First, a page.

David Harris: That was an arrangement we made this last week and that was, that was due to the increasing market share that we have and then the growing demand for the print distribution. so now the, anyone who's using an OpenStax for resource at a, at a university that has a Barnes and noble bookstore, or independent bookstore will be able to more easily practice the OpenStax books. So that's a good move. And we make these textbooks are very affordable. so for instance, our sociology book, hardcover fullback is only $28 to the student. So we. So that's a real benefit.
Howard Lovy: What are the total number of textbooks who have published and how many universities are using them?
David Harris: Oh yeah. We have a 29 textbooks that are published. These are mostly for what we call general education courses that a freshman or a sophomore year, we're in over 50 percent of the, degree granting institutions in the us and we have roughly 12,500 adoptions which is serving about two point 2 million students this fall.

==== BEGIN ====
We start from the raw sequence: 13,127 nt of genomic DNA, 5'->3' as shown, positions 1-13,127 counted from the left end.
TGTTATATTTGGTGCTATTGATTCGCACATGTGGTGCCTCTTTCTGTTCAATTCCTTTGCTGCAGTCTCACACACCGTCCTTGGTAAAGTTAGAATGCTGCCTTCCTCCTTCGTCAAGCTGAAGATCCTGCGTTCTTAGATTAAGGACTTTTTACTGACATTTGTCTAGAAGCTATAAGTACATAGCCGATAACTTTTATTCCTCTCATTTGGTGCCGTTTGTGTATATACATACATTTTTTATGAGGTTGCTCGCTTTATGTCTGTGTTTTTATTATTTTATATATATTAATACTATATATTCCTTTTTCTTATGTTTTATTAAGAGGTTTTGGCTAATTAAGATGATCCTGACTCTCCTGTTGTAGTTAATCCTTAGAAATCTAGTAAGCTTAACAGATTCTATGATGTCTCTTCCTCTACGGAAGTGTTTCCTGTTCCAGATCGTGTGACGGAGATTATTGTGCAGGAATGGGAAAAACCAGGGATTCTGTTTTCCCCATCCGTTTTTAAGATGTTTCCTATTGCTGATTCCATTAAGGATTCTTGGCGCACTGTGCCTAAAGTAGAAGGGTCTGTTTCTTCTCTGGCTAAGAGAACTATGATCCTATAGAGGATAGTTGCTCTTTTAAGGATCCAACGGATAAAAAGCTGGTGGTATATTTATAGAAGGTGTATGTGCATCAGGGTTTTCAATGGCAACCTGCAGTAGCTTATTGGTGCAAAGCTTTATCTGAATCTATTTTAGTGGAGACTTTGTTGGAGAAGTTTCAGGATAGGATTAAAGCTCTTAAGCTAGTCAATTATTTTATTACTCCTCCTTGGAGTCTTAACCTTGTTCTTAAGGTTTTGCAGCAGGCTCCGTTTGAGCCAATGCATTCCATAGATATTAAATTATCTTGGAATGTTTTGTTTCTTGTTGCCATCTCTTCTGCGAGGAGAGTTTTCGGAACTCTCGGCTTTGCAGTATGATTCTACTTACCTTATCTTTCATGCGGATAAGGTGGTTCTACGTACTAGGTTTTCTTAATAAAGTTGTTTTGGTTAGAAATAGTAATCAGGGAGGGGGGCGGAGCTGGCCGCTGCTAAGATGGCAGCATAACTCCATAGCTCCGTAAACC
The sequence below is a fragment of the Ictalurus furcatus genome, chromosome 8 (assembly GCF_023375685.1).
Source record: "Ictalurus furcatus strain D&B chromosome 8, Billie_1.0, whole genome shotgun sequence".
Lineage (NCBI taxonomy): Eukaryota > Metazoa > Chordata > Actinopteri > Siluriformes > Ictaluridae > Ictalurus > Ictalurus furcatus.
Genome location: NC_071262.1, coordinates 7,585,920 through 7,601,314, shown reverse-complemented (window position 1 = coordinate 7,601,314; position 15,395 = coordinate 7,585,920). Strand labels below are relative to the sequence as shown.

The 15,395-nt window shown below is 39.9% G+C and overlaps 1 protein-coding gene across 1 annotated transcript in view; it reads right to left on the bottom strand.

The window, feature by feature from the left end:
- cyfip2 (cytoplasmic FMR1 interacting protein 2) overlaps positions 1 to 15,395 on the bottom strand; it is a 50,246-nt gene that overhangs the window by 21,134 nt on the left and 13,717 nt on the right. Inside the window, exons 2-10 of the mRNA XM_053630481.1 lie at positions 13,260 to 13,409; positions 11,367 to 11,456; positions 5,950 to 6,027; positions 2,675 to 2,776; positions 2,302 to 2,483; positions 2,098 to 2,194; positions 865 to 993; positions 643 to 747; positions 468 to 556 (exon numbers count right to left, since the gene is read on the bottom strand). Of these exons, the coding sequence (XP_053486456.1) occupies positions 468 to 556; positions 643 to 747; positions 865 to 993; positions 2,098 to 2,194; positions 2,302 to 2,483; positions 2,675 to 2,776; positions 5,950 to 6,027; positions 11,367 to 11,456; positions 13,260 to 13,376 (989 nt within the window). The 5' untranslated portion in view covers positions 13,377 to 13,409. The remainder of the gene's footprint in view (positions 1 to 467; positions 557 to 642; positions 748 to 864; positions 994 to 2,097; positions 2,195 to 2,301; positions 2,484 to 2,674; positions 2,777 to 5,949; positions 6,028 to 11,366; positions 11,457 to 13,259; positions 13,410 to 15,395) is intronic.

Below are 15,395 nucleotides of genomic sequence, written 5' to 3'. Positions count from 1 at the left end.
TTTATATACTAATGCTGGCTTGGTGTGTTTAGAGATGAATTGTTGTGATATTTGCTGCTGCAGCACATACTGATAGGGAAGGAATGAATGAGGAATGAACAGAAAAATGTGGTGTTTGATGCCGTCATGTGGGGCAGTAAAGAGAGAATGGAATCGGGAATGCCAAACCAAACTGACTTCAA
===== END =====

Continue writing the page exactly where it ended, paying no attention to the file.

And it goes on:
Howard Lovy: You know, my oldest son is just starting high school now, so in four years he'll be entering college and I'm hoping to use your services.
David Harris: I think students are going to be seeing declining costs. Certainly in curricular. Probably for the next five years. So you're in luck!
Howard Lovy: Wonderful. Great. Well, is there anything else you'd like to add?
David Harris: No, I think that's it. It was a pleasure speaking with you today. I really enjoyed it.
Howard Lovy: Great. Thank you very much. And now for the news with Dan Holloway. He's a poet and author and entrepreneur and an all-around interesting person. Hi Dan. It's good to talk to you again and I understand we should call you speedy now.
Dan Holloway: So yes. Yesterday. I'm still, I apologize if I'm not making much sense today. Yesterday were the European speed reading championships.